According to the Securities and Exchange Commission’s 2014 Annual Report to Congress on the Dodd-Frank Whistleblower Program, the regulator issued nine whistleblower awards, including one $30 million award issued to one whistleblower.

The report states that over 40% of those who received awards were either former or present employees of the companies on which they reported. 80% of these whistleblowers tried to bring up the issues to the companies first before going to the regulator. They only approached the regulator after an employer did not act to rectify the misconduct. Whistleblower award recipients also included fraud victims, individuals with personal ties to the fraudsters, consultants, and contractors.

The SEC also noted that it brought its first enforcement action against an employer that retaliated against a whistleblower. The Dodd-Frank Act has an anti-retaliation program that is supposed to protect individuals who bring a whistleblower claim. In that action, Paradigm Capital Management got into trouble for retaliating against a trader who told the SEC that the firm had taken part in allegedly unlawful transactions. Paradigm was ordered by the SEC to pay $2.2 million to resolve the employee’s retaliation claim.

According to Alayne Fleischmann, the whistleblower who gave the evidence which helped resident in a $13 billion mortgage settlement from JPMorgan Chase(JPM) to the U.S. Department of Justice last year, that amount was not enough. Fleischmann, a lawyer, joined the financial firm as a deal manager in 2006.

She says that not long after she started working there she noticed that about half of the loans in a multimillion-loan pool included overstated incomes. Such loans, she said, were likely at risk for default—a precarious position for both the investors and the securities. Fleischmann said that she notified management about how the bank was re-selling subprime mortgages to customers without letting them know about the risks. She also spoke about how one bank manager wanted to put in place a non-email policy so there would be no paper trail to show that the firm was aware that such activities were happening.

It was the sale of toxic sub-prime loans by JPMorgan and other US banks that incited the US housing market crisis, which eventually spurred the global financial meltdown of 2008. Repackaged loans were sold to pension funds and other institutional investors, with many buyers unaware of the high default risks involved.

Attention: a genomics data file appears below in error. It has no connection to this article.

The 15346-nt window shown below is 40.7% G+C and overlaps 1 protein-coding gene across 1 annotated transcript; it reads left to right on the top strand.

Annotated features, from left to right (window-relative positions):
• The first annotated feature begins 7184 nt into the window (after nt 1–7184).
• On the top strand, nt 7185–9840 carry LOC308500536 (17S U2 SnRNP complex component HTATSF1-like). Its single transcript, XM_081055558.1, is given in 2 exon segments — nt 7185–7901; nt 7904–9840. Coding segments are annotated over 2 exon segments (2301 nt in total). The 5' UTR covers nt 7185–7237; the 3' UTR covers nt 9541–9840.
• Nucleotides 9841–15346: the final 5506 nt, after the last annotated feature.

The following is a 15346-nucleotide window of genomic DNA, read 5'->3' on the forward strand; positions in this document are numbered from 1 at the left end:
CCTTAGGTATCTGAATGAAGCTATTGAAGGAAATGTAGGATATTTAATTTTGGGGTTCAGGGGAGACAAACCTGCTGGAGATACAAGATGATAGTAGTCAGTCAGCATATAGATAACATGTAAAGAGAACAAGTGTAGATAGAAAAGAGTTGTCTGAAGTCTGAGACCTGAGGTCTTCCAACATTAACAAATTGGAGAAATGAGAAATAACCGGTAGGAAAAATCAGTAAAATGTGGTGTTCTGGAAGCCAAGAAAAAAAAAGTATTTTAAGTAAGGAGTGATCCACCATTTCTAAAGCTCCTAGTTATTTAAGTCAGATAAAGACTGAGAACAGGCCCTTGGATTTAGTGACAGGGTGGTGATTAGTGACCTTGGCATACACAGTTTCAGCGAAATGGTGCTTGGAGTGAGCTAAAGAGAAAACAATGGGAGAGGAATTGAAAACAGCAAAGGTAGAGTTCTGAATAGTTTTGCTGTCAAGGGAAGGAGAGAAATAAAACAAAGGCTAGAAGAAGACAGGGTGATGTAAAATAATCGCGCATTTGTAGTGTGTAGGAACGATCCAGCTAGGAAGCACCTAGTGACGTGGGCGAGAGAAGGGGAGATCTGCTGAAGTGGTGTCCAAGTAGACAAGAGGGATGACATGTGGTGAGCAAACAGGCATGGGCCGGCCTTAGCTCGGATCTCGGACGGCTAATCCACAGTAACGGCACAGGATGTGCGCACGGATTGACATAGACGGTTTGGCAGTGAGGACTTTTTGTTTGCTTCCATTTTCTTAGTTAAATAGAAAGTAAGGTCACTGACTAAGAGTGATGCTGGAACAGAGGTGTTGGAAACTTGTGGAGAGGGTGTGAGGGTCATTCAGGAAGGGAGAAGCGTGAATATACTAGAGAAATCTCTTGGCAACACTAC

Whistleblower to Get Over $30M Award in SEC Case

In its largest whistleblower award yet, the U.S. Securities and Exchange Commission will pay a bounty of over $30 million to an informant. Seeing that a whistleblower may be entitled to 10-30% of the amount recovered under the Dodd-Frank program, if the quality, unique information the person provided led to an enforcement action resulting in sanctions of over $1 million, a huge sum was obviously recovered.

In this particular case, the whistleblower resides abroad. Andrew Ceresney, SEC Enforcement Division Director, said that the individual brought the agency information about a fraud that otherwise would have been very hard to detect. He stated that whistleblowers anywhere in the world should see this latest award as incentive to report possible violations involving U.S. securities fraud.

SEC Wants To Extend Temporary Rule Letting Dually-Registered Advisers Get Principal Trading Consent

For the third time in four years, The Securities and Exchange Commission wants to extend a temporary rule that makes it easier for investment advisers that are also registered as brokers to sell from the proprietary accounts of their firms. The regulator issued for comment its proposal that would move the interim’s rule expiration date to the end of 2016 instead of the end of 2014.

Under the temporary rule, dually registered advisers can either get verbal consent for principal trades on a transaction basis or give written prospective disclosure and authorization, in addition to yearly reports to the clients. With principal trades, a brokerage firm uses its own securities in the transaction.

Candace King Weir and her hedge fund advisory firm Paradigm Capital Management will pay $2.2M to resolve Securities and Exchange Commission charges accusing the firm of executing prohibited principal transactions and acting against the whistleblower employee who notified the regulator about the conflicted activity. Weir is charged with causing the principal transactions to happen.

The agency contends that Weir facilitated the transactions between her firm and C.L. King & Associates, a brokerage firm that she also own, while trading for the hedge fund PCM Partners L.P. II. This type of transaction presents a conflict of interest between the client and adviser, and the latter is supposed to disclose that they are involved on both sides of the trade. The adviser also needs to get the client’s permission for this.

According to the Commission’s order, Paradigm did not give written disclosure to the hedge fund or obtain its consent. Paradigm’s head trader then reported the trading conduct.